||Issue No. 287||28 October 2005|
A Sick Set of Laws
Interview: Under Fire
Politics: And the Winners Are ...
Economics: The Common Wealth
History: Walking for Justice
International: Deja Vu
Legal: The Rights Stuff
Review: That Cinderella Fella
Poetry: Is Howard Kidding?
The Locker Room
PM's Fatal Flush
Sign of the Times
Labor's Love Lost
Johnny Fails Comprehension Test
In this exclusive story, Workers Online, lifts the lid on what punters are really telling John Howard about his plot to rewrite the workplace rulebook.
Courtesy of a "Telstra Database Client Report", we can reveal it was an interesting day, if not a busy one, at Workchoices call centres around Australia on Thursday, October 20.
The Comments Report, standard practice in the call centre industry to give "clients" a feel for their "customers", shows the miserable quantity of calls was more than made up for in quality.
Telstra's first recorded comment for the day was logged at 8.37am.
"She wanted to join a union" was the terse message forwarded to Kevin Andrews' underlings at the Department of Employment and Workplace Relations.
Unfortunately, Telstra does not tell us what efforts were made to facilitate the "client's" requirement.
But, for Andrews, it would only get worse.
8:55 "Protest at the advertising cost involved with WorkChoices."
9.36 "Enquiring about the no-disadvantage test."
10.25 "Unhappy with the changes, felt like he was uninformed."
By 11.10 the punters were getting serious: "A man just rung and asked me to write this, from a card-carrying Liberal. This will put us in the wilderness for at least 20 years. The impact of this will be to kick the Liberal Government out."
The next recording wasn't made until 12.06: "Disgruntled caller was upset with the proposed changes."
The 13.07 provided some welcome relief: "Caller selling advertising. Directed to deal with DEWR direct."
Then, normal service resumed:
"I find the amount of money being spent on this advertising campaign is totally disgraceful."
"Larry objects to our tax dollars being spent on this campaign."
"The caller says the info is misleading because is reads it reads as if you will have a choice ..."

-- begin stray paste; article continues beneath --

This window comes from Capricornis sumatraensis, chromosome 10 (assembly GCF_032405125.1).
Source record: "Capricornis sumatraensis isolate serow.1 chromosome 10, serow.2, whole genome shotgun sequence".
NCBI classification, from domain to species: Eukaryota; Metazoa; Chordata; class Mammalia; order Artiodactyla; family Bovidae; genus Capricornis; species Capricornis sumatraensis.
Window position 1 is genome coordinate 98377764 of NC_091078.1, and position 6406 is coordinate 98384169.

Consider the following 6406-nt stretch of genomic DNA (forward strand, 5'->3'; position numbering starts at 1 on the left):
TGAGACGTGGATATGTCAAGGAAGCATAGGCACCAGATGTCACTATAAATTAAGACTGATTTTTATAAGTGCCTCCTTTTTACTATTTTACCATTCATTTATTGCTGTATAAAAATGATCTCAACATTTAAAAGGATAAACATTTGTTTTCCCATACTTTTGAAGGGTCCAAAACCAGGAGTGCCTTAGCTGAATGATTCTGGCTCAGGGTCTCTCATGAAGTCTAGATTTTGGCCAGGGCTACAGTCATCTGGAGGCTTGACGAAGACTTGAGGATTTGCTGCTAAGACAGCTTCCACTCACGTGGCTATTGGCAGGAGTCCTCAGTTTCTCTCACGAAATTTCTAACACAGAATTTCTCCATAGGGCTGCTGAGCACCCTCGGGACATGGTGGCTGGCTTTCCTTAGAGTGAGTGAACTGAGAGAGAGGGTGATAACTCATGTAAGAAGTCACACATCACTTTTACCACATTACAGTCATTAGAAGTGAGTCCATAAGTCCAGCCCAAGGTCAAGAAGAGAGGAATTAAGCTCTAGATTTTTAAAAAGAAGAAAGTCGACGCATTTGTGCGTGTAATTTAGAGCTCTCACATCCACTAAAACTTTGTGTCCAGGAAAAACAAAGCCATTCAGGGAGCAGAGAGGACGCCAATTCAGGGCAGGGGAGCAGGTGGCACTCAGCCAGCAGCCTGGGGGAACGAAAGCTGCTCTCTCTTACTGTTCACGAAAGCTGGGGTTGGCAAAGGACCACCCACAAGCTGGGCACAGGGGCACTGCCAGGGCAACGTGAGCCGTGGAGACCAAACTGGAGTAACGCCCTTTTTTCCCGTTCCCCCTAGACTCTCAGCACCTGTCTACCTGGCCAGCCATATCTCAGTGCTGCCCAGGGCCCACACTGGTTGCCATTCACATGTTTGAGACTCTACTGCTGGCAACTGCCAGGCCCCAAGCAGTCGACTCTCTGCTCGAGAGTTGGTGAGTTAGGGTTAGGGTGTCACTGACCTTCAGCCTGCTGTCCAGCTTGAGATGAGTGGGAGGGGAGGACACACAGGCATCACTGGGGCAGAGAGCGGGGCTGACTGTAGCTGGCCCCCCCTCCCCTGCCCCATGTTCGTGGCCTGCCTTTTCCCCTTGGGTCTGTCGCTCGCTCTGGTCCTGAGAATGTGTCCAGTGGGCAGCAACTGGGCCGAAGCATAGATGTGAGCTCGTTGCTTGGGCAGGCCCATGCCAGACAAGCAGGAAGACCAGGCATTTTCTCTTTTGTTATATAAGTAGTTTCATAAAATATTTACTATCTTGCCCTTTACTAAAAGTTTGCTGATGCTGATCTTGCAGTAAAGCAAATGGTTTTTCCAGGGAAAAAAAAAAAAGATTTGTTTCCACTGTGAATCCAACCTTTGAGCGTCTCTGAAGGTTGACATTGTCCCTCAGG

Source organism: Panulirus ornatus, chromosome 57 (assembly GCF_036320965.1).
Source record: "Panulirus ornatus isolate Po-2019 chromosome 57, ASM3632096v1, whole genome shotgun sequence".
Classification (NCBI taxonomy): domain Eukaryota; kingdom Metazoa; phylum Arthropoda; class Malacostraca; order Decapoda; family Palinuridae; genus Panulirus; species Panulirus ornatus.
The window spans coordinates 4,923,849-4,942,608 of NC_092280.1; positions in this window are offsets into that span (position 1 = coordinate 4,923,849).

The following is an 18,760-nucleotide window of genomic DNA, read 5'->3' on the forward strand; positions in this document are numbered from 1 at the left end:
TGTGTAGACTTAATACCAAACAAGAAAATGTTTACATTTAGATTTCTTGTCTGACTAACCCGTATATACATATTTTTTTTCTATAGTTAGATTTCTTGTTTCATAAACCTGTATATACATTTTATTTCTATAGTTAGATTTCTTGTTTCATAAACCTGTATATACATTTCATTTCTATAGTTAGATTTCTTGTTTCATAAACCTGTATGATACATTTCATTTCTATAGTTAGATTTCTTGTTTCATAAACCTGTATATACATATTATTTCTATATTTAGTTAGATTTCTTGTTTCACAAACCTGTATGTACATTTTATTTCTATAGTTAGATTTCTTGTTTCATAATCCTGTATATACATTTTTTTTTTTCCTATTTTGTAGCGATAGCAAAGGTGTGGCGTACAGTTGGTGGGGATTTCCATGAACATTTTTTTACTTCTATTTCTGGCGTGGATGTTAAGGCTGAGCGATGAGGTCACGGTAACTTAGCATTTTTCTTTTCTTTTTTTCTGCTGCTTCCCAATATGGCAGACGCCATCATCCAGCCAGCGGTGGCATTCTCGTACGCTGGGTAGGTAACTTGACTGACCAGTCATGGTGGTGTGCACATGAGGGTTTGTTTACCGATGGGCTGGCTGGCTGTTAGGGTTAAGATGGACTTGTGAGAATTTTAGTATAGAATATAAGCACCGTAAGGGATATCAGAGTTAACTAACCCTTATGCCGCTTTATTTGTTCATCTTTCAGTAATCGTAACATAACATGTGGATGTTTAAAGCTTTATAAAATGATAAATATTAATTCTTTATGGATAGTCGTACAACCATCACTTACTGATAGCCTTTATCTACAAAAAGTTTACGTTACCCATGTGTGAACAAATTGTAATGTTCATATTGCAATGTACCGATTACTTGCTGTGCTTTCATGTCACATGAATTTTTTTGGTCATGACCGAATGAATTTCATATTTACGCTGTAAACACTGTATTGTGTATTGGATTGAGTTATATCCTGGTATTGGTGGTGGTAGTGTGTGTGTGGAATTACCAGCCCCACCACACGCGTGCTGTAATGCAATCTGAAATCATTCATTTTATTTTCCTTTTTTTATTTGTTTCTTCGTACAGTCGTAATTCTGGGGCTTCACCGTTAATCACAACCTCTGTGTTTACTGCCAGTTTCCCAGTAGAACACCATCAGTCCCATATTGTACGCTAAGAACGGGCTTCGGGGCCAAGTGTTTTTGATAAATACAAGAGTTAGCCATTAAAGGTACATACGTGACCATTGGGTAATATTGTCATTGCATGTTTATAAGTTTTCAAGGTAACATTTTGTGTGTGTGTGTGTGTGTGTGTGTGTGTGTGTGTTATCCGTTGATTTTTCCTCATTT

"I do understand that IR has evolved over the last 100 years and I believe there should be an independent enquiry .."
"Customer complained there are too many ads on the TV."
"Caller is not happy with the reforms."
"This money should be going to Pakistan instead of wasting it on this bullshit.'
By 19:23 the television-watching demographic was jumping on the blower:
"Customer wished to leave a comment. I just want to say too much money is being spent on propaganda and also make a note of the fact it shouldn't be spent on advertising but, instead, should be put towards people getting jobs. I'm sick and tired of seeing it ..."
19:56 "caller was not happy."
21:06 "Is the Liberal Party trying to insult the intelligence of the average working person with this saturation advertising?"
21:11 "reducing the duration of the ads does not reduce the insult."
21.32 "Protecting existing awards will mean nothing in years to come if those awards are undercut by the under class you are creating."
21:37 "Man was angry about it being done with taxpayers' money."
21:40 "Caller feels the government is spending way too much money on the ads promoting the WR reform (i.e. every time he watches tele he sees them. He believes that the money should go to mental health and people in need. Caller was very nice though.)
22:07 "Mrs Helen .... Ph (...) would like to register the comment she thinks it is outrageous that the government is funding this advertising campaign and paying call centre staff to man telephones until 10pm."
With that, apparently, the lines went silent.
On the very same day, Howard was telling ABC Radio listeners that his information indicated his workplace change campaign was working.
He said research showed the hearts-and-minds campaign had been "successful".
At least, he can't accuse Workers Online of reading his mail.
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